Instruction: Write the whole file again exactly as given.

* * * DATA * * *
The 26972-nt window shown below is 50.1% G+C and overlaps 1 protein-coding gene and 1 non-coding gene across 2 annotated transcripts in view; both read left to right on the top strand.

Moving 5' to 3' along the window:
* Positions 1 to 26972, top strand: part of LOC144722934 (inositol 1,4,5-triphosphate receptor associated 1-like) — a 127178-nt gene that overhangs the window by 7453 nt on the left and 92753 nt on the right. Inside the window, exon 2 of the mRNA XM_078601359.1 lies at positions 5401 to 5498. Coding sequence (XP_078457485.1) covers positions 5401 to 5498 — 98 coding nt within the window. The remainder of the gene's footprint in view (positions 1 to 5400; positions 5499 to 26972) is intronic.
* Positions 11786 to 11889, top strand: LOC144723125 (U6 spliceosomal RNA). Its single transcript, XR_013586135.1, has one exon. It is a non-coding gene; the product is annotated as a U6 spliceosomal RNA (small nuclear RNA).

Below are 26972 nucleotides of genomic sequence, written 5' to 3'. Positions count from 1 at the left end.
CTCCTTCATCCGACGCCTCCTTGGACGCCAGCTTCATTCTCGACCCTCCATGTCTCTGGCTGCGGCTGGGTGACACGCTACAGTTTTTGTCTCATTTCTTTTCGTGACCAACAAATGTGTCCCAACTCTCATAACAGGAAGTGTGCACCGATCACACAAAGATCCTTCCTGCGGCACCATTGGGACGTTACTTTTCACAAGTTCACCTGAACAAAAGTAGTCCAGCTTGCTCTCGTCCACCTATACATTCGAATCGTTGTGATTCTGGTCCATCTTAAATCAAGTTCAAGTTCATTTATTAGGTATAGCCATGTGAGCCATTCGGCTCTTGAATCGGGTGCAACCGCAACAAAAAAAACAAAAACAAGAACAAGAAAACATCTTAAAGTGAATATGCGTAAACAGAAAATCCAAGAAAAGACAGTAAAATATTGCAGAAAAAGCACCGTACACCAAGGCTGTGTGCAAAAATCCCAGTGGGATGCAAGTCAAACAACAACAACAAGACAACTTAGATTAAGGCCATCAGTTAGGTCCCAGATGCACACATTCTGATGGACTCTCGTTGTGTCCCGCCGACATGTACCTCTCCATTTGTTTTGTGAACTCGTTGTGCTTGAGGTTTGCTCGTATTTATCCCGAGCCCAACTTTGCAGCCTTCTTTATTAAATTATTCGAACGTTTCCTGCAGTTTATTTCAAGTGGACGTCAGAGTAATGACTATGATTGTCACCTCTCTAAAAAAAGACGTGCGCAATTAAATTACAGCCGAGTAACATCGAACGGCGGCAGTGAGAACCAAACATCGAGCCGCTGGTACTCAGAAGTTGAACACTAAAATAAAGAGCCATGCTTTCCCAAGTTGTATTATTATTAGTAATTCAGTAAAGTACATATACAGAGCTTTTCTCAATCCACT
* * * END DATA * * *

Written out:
The 26972-nt window shown below is 50.1% G+C and overlaps 1 protein-coding gene and 1 non-coding gene across 2 annotated transcripts in view; both read left to right on the top strand.

Moving 5' to 3' along the window:
* Positions 1 to 26972, top strand: part of LOC144722934 (inositol 1,4,5-triphosphate receptor associated 1-like) — a 127178-nt gene that overhangs the window by 7453 nt on the left and 92753 nt on the right. Inside the window, exon 2 of the mRNA XM_078601359.1 lies at positions 5401 to 5498. Coding sequence (XP_078457485.1) covers positions 5401 to 5498 — 98 coding nt within the window. The remainder of the gene's footprint in view (positions 1 to 5400; positions 5499 to 26972) is intronic.
* Positions 11786 to 11889, top strand: LOC144723125 (U6 spliceosomal RNA). Its single transcript, XR_013586135.1, has one exon. It is a non-coding gene; the product is annotated as a U6 spliceosomal RNA (small nuclear RNA).

Below are 26972 nucleotides of genomic sequence, written 5' to 3'. Positions count from 1 at the left end.
CTCCTTCATCCGACGCCTCCTTGGACGCCAGCTTCATTCTCGACCCTCCATGTCTCTGGCTGCGGCTGGGTGACACGCTACAGTTTTTGTCTCATTTCTTTTCGTGACCAACAAATGTGTCCCAACTCTCATAACAGGAAGTGTGCACCGATCACACAAAGATCCTTCCTGCGGCACCATTGGGACGTTACTTTTCACAAGTTCACCTGAACAAAAGTAGTCCAGCTTGCTCTCGTCCACCTATACATTCGAATCGTTGTGATTCTGGTCCATCTTAAATCAAGTTCAAGTTCATTTATTAGGTATAGCCATGTGAGCCATTCGGCTCTTGAATCGGGTGCAACCGCAACAAAAAAAACAAAAACAAGAACAAGAAAACATCTTAAAGTGAATATGCGTAAACAGAAAATCCAAGAAAAGACAGTAAAATATTGCAGAAAAAGCACCGTACACCAAGGCTGTGTGCAAAAATCCCAGTGGGATGCAAGTCAAACAACAACAACAAGACAACTTAGATTAAGGCCATCAGTTAGGTCCCAGATGCACACATTCTGATGGACTCTCGTTGTGTCCCGCCGACATGTACCTCTCCATTTGTTTTGTGAACTCGTTGTGCTTGAGGTTTGCTCGTATTTATCCCGAGCCCAACTTTGCAGCCTTCTTTATTAAATTATTCGAACGTTTCCTGCAGTTTATTTCAAGTGGACGTCAGAGTAATGACTATGATTGTCACCTCTCTAAAAAAAGACGTGCGCAATTAAATTACAGCCGAGTAACATCGAACGGCGGCAGTGAGAACCAAACATCGAGCCGCTGGTACTCAGAAGTTGAACACTAAAATAAAGAGCCATGCTTTCCCAAGTTGTATTATTATTAGTAATTCAGTAAAGTACATATACAGAGCTTTTCTCAATCCACT